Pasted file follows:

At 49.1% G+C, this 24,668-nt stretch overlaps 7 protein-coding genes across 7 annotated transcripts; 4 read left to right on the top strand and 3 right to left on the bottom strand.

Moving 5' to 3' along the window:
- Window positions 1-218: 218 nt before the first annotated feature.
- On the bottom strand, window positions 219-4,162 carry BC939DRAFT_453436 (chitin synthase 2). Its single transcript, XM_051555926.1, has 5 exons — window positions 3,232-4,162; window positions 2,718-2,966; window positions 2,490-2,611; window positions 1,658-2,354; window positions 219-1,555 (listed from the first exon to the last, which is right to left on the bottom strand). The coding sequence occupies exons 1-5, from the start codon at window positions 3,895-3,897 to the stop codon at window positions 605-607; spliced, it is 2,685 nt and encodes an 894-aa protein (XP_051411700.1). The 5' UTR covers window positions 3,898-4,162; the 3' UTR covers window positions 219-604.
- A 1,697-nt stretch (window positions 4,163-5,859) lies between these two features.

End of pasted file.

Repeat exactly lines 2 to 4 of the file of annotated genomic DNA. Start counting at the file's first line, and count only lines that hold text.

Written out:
Moving 5' to 3' along the window:
- Window positions 1-218: 218 nt before the first annotated feature.
- On the bottom strand, window positions 219-4,162 carry BC939DRAFT_453436 (chitin synthase 2). Its single transcript, XM_051555926.1, has 5 exons — window positions 3,232-4,162; window positions 2,718-2,966; window positions 2,490-2,611; window positions 1,658-2,354; window positions 219-1,555 (listed from the first exon to the last, which is right to left on the bottom strand). The coding sequence occupies exons 1-5, from the start codon at window positions 3,895-3,897 to the stop codon at window positions 605-607; spliced, it is 2,685 nt and encodes an 894-aa protein (XP_051411700.1). The 5' UTR covers window positions 3,898-4,162; the 3' UTR covers window positions 219-604.